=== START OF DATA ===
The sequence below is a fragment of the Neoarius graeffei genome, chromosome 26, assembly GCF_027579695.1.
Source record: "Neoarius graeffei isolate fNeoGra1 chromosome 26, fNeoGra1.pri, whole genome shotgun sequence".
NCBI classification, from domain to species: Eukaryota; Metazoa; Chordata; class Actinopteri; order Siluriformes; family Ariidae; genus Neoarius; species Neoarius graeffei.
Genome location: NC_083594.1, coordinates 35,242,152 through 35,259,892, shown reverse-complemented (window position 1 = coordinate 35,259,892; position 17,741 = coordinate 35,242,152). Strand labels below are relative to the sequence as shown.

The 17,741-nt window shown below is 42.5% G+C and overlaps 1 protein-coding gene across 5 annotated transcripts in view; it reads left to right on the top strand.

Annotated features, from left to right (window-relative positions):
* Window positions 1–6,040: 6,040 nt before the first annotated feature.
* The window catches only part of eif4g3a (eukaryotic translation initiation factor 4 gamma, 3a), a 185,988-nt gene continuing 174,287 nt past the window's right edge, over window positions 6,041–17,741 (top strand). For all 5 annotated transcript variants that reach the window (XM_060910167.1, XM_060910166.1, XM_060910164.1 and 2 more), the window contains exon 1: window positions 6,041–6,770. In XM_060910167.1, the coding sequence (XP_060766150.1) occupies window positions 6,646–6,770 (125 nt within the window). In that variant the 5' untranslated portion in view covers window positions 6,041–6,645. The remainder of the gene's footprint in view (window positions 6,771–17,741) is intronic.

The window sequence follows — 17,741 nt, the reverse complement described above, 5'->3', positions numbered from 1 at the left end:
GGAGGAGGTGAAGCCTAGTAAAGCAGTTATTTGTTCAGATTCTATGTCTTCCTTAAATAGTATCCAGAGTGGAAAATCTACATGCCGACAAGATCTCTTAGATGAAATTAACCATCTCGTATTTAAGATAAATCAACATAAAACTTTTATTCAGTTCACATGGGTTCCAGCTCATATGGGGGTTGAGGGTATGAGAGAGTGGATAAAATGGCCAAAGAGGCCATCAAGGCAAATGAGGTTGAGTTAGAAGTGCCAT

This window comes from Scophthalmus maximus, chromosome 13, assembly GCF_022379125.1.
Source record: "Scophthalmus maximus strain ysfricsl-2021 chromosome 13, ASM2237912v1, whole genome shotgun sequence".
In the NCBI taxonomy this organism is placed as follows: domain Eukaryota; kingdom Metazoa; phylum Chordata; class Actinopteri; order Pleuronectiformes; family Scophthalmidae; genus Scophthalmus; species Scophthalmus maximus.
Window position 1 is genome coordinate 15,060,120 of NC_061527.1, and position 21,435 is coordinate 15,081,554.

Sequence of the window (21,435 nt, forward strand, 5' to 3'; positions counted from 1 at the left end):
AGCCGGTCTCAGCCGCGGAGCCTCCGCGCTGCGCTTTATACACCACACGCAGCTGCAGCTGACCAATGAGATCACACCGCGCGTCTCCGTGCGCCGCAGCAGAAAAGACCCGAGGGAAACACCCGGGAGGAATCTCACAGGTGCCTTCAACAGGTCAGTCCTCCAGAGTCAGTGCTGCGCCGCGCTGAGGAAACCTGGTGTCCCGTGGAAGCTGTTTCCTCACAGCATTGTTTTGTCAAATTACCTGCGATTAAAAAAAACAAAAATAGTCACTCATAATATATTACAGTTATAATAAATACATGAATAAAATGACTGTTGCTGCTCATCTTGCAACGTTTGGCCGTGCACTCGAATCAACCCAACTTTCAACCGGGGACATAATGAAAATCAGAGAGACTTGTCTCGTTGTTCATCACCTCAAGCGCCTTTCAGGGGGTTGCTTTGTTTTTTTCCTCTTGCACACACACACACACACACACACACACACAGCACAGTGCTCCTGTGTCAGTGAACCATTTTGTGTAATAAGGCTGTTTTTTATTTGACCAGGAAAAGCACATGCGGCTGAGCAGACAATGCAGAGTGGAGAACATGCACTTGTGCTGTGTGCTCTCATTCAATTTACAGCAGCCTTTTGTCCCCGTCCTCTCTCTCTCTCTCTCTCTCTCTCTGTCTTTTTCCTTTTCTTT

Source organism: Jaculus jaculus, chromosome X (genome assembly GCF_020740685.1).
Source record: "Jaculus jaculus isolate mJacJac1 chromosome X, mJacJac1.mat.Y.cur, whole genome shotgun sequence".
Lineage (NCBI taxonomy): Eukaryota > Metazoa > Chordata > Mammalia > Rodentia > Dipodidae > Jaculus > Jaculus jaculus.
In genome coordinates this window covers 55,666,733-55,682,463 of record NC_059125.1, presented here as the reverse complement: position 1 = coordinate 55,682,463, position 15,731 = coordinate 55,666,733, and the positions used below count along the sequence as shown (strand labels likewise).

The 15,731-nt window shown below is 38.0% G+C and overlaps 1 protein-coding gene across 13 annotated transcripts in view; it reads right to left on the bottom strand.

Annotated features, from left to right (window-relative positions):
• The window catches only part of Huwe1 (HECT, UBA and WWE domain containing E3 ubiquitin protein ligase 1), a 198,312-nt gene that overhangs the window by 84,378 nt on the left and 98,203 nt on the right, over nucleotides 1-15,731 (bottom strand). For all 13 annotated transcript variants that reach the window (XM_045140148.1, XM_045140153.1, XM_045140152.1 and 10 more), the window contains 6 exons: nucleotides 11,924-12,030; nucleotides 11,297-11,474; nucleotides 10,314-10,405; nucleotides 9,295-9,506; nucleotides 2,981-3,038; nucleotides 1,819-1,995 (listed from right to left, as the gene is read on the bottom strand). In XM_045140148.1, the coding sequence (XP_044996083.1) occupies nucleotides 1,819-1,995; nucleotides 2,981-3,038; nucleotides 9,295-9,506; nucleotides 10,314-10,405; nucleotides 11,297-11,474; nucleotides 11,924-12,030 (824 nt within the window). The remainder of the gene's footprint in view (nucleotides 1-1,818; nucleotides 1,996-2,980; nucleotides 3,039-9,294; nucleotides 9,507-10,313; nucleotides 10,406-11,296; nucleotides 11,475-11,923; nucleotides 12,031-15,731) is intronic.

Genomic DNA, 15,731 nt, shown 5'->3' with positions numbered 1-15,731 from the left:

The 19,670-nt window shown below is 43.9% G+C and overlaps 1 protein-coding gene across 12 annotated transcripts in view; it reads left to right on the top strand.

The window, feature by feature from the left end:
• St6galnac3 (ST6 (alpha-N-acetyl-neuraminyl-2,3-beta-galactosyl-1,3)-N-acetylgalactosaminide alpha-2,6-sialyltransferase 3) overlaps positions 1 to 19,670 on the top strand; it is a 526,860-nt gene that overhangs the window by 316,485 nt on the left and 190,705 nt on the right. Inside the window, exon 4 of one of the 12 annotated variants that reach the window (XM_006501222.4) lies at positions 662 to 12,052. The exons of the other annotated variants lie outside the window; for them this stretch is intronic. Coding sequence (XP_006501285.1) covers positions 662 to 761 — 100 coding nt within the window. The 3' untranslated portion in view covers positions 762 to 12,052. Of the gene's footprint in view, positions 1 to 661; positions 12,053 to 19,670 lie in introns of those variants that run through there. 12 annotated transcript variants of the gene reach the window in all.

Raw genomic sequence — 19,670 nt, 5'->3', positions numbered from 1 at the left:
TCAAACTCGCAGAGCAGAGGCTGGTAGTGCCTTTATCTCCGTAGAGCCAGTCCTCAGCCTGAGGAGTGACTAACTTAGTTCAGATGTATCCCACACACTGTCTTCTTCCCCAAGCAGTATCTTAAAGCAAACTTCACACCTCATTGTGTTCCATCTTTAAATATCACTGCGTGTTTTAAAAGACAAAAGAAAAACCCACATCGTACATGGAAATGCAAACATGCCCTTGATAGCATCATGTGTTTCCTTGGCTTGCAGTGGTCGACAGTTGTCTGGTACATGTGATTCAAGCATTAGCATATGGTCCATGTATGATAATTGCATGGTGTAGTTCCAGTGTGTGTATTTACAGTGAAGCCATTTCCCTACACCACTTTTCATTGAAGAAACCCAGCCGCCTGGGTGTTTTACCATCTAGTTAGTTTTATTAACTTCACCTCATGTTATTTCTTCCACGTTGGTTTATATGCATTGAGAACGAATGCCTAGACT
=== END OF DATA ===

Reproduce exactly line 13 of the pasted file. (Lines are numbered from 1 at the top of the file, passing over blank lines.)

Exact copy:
In the NCBI taxonomy this organism is placed as follows: domain Eukaryota; kingdom Metazoa; phylum Chordata; class Actinopteri; order Pleuronectiformes; family Scophthalmidae; genus Scophthalmus; species Scophthalmus maximus.